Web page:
The Oshkosh Common Council modified and adopted a mobile vending ordinance to cover all vendors, food or otherwise, operating in the city Tuesday night.
Councilors made changes to the ordinance in response to complaints and concerns from North Main Street tavern and restaurant owners who attended the meeting to express opposition to food trucks’ presence downtown.
The ordinance originally required mobile vendors to pay a $50 permit fee, cease operation by 3 a.m. nightly, stay out of city parking lots and off the river walk, and stay at least 25 feet from any full-service kitchen.
Councilors amended the ordinance so the permit fee is $100, operations must cease by bar time each night and mobile vendors must stay at least 37.5 feet (just shy of the 38-foot-wide North Main Street) from any full-service kitchen.
Distillery Pub owner April Chase said mobile vendors do nothing but take business away from brick and mortar operations. She said she wanted the ordinance much stronger.
“I think it should be 100 feet (from a kitchen),” Chase said. ”
You have in your ordinance … that they can be within 25 feet of our business. I think that’s just crazy. I just can’t see how that would benefit. It’s taking away from us.”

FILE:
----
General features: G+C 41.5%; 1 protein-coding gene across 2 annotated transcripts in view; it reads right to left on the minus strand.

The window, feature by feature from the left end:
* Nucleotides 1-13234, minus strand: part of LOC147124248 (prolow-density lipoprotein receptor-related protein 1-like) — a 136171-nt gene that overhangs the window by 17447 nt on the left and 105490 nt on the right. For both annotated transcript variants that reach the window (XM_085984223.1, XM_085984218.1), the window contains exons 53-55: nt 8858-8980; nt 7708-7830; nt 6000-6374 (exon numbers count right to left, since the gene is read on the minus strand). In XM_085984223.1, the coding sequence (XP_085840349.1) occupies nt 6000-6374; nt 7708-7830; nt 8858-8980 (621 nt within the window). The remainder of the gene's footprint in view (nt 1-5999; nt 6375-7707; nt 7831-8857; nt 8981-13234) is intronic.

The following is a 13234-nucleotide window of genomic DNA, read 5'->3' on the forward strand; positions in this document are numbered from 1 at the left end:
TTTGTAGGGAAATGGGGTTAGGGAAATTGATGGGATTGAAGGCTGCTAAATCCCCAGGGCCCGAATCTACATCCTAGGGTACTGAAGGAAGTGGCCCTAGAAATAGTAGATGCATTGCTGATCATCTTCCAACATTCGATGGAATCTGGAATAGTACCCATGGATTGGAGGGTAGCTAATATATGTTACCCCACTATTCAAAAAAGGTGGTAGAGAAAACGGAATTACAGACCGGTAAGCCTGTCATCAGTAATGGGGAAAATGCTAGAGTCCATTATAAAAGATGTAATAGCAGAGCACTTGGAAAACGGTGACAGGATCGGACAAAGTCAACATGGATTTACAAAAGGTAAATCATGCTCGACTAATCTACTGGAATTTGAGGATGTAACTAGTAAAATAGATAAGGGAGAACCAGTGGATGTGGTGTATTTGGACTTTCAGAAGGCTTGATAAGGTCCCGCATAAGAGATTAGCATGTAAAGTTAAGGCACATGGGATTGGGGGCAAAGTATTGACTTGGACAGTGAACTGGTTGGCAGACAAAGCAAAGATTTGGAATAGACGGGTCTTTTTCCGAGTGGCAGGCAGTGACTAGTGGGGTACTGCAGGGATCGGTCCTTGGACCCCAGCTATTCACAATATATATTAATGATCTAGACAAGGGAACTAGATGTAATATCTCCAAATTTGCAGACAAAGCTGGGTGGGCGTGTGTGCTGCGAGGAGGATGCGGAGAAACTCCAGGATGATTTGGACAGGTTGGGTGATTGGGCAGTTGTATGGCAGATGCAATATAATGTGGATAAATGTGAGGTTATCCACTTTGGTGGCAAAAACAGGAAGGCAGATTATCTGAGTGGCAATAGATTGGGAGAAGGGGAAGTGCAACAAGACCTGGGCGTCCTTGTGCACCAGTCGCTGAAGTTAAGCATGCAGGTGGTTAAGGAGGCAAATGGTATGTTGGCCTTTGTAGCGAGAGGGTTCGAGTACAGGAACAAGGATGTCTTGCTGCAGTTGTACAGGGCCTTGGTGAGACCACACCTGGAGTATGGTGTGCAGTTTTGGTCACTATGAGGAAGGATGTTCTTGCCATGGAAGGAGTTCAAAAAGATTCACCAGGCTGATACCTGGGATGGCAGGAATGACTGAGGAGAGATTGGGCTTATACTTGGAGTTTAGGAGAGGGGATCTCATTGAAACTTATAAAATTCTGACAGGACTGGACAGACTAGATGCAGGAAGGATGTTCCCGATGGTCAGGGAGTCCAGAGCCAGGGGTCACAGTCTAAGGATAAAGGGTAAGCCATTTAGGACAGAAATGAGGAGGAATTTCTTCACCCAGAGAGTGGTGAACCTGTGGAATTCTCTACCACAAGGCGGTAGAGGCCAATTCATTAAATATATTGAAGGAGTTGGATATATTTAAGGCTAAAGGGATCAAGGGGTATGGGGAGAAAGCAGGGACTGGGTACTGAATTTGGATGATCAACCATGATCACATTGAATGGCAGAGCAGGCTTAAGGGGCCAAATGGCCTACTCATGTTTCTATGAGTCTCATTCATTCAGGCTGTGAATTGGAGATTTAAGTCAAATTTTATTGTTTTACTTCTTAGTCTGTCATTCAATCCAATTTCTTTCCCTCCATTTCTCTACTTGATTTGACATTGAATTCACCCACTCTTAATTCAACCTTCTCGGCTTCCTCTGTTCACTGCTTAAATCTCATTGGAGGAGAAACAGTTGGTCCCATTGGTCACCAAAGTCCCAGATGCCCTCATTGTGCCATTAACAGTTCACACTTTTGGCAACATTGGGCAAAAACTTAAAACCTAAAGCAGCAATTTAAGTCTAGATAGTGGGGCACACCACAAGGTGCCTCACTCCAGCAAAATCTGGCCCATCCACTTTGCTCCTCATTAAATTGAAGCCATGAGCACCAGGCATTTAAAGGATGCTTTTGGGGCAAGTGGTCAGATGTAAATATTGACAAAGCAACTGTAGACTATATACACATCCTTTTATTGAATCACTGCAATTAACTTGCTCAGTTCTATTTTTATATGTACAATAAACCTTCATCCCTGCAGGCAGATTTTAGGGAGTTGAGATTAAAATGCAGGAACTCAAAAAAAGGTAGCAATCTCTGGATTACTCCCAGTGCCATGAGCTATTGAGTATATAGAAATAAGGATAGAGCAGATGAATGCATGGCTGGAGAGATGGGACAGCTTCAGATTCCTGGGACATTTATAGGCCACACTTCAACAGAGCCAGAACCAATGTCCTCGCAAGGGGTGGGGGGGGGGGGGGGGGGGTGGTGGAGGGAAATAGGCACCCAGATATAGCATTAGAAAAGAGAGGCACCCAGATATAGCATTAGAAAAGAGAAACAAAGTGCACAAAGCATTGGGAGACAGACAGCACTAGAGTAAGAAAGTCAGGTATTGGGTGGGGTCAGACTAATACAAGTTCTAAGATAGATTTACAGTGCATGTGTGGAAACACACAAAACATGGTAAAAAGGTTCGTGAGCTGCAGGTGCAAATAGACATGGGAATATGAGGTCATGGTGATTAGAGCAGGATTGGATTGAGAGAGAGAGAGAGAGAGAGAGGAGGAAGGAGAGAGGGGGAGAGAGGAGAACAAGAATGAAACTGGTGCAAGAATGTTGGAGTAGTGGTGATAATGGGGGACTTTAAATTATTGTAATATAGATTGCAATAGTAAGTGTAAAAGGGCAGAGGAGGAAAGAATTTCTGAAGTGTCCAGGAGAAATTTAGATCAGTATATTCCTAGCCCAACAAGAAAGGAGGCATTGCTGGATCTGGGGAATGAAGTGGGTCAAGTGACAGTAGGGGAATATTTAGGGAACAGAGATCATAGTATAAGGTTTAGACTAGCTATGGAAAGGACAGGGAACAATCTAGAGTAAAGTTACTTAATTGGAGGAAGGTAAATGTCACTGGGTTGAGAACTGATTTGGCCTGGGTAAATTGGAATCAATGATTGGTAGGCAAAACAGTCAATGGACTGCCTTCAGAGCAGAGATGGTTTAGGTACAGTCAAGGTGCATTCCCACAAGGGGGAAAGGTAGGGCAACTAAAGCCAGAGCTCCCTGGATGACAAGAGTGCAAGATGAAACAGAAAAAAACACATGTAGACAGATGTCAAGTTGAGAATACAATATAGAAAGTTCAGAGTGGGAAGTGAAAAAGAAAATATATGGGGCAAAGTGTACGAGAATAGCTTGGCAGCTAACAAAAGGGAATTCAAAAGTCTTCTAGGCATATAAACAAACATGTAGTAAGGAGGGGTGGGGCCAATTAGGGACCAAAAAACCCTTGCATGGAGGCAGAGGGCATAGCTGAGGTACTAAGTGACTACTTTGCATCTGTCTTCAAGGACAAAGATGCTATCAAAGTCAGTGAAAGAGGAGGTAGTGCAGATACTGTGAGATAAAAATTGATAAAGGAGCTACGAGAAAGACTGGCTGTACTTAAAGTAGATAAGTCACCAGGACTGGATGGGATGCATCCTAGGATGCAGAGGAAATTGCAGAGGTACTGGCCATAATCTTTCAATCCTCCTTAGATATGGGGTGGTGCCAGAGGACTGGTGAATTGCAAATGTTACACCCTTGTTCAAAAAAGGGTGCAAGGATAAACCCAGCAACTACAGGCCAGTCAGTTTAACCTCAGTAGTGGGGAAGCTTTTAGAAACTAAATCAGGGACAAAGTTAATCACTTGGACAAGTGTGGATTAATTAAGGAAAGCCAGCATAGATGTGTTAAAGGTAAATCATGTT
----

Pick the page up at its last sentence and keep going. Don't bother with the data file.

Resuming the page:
Hot Dog Charlie’s owner Charles Nichols said he could live with the council’s changes and said they’re fair. He also responded to criticism of food trucks from brick and mortar business owners by saying he hopes to open a brick and mortar location, but had to start somewhere.
“I like it the way it is. My goal is to have a storefront downtown eventually, but you’ve got to start somewhere and work your way up,” Nichols said. “I want to have employees. I want to provide benefits. I want to provide jobs to other people.”
The ordinance will take effect before Memorial Day weekend.
In other business, councilors:
- Voted to dissolve tax incremental financing district 6, which helped develop infrastructure for the Northwest Industrial Park. The district has a positive balance of about $900,000 that will be distributed to taxing entities following a final audit of the district’s finances. And
- Approved a variance to allow construction crews to close Jackson Street from Church Avenue to Algoma Boulevard for five days, from April 29 to May 3, so crews can install a storm sewer pipe across Jackson Street. The pipe is part of the stormwater storage tank being constructed beneath the city hall parking lot at present. It will deliver storm water from the tank down Jackson Street where it will flow into the Fox River.